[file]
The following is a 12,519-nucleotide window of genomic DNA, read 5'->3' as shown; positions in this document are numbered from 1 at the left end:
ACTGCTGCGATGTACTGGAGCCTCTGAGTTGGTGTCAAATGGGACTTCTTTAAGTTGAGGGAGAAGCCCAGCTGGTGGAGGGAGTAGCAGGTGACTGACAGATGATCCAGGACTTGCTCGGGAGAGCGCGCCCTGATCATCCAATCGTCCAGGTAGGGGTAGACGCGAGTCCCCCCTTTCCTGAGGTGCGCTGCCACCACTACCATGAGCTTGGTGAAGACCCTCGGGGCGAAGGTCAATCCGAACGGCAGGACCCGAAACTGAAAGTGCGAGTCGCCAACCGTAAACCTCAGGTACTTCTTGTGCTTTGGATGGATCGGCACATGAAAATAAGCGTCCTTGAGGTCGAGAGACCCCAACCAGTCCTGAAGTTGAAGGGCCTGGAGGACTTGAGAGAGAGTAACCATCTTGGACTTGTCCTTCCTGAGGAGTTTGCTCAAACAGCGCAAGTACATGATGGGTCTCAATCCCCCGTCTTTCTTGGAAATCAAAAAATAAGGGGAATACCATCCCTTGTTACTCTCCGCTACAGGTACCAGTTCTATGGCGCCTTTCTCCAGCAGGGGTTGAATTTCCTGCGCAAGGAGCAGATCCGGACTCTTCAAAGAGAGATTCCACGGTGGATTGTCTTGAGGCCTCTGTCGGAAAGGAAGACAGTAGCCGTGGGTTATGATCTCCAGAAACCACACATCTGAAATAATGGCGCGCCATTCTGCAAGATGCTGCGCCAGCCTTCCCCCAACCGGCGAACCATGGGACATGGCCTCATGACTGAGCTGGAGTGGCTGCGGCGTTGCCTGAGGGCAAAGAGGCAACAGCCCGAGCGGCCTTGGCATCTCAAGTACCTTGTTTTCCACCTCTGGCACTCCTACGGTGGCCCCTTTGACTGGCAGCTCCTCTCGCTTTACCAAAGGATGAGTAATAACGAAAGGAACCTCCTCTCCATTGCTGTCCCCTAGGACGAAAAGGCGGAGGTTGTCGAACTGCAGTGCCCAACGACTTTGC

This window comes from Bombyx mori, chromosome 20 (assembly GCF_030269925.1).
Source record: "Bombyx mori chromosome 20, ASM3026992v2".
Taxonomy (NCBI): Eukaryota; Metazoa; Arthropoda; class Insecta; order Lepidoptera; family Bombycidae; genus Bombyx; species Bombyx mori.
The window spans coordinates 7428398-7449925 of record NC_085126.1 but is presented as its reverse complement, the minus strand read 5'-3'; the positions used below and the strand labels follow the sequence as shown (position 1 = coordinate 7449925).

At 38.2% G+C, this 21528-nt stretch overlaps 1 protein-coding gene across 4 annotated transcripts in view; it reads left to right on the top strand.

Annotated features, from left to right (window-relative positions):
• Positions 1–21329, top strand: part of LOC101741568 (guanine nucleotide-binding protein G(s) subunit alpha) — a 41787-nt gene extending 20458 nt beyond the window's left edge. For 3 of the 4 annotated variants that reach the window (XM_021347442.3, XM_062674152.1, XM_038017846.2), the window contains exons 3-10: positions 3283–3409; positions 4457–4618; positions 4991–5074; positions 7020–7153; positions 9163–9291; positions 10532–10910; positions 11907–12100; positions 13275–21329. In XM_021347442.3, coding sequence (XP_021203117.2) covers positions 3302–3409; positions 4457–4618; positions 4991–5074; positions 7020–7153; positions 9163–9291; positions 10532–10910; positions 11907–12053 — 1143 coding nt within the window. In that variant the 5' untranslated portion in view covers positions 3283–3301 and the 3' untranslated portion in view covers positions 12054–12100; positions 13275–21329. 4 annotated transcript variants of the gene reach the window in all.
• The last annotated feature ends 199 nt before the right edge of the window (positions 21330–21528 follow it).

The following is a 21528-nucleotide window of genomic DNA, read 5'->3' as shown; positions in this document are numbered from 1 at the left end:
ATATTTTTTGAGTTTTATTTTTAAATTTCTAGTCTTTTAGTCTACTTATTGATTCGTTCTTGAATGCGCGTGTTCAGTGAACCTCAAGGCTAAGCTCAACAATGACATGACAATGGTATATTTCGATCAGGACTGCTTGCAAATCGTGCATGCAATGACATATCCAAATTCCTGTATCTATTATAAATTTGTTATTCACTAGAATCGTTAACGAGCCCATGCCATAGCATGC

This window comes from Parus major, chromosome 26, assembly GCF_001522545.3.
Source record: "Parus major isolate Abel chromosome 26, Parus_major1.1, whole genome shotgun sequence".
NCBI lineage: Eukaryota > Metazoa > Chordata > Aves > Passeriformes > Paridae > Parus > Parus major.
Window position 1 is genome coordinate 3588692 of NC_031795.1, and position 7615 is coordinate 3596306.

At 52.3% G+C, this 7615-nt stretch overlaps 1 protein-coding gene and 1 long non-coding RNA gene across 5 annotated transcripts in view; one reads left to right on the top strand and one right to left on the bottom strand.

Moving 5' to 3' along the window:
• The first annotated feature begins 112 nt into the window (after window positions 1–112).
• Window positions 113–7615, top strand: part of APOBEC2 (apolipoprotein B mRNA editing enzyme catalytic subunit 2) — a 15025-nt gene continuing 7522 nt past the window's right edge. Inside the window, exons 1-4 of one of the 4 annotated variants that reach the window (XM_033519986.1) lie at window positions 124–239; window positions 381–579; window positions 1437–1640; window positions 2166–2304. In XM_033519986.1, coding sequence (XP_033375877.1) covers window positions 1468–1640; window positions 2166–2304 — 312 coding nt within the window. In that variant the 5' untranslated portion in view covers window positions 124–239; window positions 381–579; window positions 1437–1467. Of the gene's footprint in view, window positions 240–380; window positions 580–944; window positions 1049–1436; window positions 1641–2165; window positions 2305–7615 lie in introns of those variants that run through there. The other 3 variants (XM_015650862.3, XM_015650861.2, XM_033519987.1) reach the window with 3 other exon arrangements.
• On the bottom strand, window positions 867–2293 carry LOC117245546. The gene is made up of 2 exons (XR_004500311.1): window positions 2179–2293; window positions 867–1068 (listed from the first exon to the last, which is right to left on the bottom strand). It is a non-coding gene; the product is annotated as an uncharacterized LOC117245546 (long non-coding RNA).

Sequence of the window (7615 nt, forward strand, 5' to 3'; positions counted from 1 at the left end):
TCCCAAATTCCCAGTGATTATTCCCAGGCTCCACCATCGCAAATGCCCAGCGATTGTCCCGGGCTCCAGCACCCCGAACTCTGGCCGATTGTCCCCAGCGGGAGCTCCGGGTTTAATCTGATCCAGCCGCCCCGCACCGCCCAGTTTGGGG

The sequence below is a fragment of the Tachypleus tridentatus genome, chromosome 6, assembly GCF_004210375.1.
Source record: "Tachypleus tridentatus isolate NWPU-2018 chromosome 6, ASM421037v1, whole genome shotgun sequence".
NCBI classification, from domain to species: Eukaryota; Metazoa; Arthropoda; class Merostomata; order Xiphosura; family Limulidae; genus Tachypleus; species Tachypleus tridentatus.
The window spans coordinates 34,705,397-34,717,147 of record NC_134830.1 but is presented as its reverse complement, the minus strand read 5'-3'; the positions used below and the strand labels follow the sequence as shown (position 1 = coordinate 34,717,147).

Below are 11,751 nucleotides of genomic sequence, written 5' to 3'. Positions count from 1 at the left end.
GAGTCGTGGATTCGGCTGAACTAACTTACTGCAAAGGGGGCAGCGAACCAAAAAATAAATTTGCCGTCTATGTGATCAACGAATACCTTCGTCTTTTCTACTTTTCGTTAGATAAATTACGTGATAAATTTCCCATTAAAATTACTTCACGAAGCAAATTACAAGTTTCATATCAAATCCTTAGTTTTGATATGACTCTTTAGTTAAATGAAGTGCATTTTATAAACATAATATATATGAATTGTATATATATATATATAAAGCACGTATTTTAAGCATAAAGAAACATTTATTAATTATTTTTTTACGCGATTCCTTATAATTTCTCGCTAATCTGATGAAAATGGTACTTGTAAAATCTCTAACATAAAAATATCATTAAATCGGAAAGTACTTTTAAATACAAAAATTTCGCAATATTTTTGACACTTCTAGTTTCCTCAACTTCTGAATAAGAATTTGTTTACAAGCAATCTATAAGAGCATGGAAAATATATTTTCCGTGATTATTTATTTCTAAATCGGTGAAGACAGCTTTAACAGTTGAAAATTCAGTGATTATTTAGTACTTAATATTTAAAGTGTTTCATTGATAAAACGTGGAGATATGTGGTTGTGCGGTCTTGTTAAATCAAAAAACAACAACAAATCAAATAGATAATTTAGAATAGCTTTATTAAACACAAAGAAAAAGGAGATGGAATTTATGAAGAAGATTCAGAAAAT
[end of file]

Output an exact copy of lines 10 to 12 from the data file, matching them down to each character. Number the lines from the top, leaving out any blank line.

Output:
• The last annotated feature ends 199 nt before the right edge of the window (positions 21330–21528 follow it).

The following is a 21528-nucleotide window of genomic DNA, read 5'->3' as shown; positions in this document are numbered from 1 at the left end:
ATATTTTTTGAGTTTTATTTTTAAATTTCTAGTCTTTTAGTCTACTTATTGATTCGTTCTTGAATGCGCGTGTTCAGTGAACCTCAAGGCTAAGCTCAACAATGACATGACAATGGTATATTTCGATCAGGACTGCTTGCAAATCGTGCATGCAATGACATATCCAAATTCCTGTATCTATTATAAATTTGTTATTCACTAGAATCGTTAACGAGCCCATGCCATAGCATGC